Extra detour: Keep going south to the Goodwill Milgard center (714 S. 27th St.) to see the Patrick Blanc-designed vertical garden in the parking lot.
Admission: Mostly free.
More information: Find more public art at wspdsmap.ci.tacoma.wa
Who this will appeal to: Anyone with energy, an artistic bent and a sense of adventure.
Tacoma has plenty of museum art, but you’ll find the real essence of grit, quirk and weird beauty in the public art on the streets. Take this downtown walk or drive and show out-of-towners just what the Tacoma spirit is all about: bizarre murals, stump carvings, vertical gardens, window art and more.
BOUTIQUES AND ANTIQUES
Location: The Triangle District (St. Helens Avenue from Sixth to Ninth streets) and Antique Row (Broadway from Seventh to Ninth streets), Tacoma.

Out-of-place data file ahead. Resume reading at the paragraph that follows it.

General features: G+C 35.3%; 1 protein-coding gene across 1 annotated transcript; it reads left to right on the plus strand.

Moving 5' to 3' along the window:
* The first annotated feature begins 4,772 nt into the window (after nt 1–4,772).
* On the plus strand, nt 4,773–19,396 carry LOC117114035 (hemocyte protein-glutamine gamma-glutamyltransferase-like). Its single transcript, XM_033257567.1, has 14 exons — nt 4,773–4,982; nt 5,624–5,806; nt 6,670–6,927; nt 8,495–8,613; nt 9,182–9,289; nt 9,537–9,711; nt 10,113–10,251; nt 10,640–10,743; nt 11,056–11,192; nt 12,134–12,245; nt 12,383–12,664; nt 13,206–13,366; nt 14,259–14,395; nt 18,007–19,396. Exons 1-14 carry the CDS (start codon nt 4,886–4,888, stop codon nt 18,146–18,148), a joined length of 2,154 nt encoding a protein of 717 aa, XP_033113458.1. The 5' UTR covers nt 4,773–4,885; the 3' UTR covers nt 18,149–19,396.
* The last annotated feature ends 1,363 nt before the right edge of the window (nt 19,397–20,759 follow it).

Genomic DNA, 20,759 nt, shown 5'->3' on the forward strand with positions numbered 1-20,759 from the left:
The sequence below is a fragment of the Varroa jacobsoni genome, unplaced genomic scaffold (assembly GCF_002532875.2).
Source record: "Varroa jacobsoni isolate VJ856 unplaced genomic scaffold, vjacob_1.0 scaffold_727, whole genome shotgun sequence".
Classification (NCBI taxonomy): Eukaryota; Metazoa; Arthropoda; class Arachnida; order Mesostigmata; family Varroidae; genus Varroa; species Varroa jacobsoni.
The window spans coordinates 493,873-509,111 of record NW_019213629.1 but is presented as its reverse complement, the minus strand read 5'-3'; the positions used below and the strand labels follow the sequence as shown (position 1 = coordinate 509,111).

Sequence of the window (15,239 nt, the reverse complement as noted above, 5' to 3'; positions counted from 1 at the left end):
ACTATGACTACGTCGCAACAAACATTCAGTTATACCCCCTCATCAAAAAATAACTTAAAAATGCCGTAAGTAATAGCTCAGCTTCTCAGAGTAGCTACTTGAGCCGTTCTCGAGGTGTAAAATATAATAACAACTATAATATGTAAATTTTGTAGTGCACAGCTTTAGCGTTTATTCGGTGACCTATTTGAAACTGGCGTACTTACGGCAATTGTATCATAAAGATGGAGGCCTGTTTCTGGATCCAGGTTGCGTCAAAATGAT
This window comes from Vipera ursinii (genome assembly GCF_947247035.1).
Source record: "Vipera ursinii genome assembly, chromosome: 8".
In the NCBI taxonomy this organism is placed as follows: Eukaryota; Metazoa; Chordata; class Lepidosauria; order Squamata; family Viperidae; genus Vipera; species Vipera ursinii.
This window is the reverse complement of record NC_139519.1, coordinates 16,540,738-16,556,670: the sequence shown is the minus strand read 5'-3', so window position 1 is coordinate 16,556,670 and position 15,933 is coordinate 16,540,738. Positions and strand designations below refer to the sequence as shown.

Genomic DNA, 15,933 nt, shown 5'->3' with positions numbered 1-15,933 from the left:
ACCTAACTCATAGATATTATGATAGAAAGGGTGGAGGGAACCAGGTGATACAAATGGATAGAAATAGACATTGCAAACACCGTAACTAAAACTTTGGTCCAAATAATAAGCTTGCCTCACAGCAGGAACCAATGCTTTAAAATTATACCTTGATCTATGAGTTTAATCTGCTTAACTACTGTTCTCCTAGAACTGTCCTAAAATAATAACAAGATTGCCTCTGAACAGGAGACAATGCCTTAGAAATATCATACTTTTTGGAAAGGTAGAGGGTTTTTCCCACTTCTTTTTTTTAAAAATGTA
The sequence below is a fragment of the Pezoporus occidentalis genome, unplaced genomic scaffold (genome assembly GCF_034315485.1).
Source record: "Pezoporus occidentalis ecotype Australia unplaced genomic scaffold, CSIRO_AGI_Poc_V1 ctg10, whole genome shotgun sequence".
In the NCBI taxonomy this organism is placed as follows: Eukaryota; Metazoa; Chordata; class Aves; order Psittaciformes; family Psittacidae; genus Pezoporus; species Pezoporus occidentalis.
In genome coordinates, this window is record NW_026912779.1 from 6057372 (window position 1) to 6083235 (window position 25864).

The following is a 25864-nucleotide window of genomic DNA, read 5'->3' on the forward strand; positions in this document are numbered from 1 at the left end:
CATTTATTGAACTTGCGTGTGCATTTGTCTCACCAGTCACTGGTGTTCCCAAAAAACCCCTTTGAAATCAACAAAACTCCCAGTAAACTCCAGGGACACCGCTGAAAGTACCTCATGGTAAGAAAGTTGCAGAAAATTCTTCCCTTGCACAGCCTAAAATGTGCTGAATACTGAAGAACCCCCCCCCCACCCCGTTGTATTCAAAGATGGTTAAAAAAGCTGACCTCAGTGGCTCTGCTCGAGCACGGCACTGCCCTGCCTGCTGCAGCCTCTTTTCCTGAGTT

Hours: Most antique and boutique stores are open 11 a.m.-6 p.m. Thursdays-Saturdays, some on Tuesdays, Wednesdays and Sundays also. Many restaurants are closed Sunday.
Admission: Free to look.
Who this will appeal to: Women and men who like shopping.
Tacoma’s famous Antique Row — with eclectic vintage shops, upcycled fashion and the labyrinthine descending floors of Sanford and Sons — now has a new shopping quarter in the Triangle District, so-called from the shape of some of its street blocks and buildings. Down St. Helens Avenue from Sixth to Ninth streets a community of boutiques has sprung up: fancy French home décor at Dwelling (626 St. Helens. Ave.), exotic fair-trade goods at Giraffe (622 St. Helens Ave.), gourmet cheese and meat at Stink (628 St. Helens Ave.) and a cluster of candy-and-gift merchants inside St. Helens Ave Mercantile (753 St. Helens Ave.) Around the corner on South Ninth Street, just opposite the Rialto Theater, you’ll find Moss+Mineral, with artsy terrariums and crafts, and Mod Curio, with handmade mid-century items.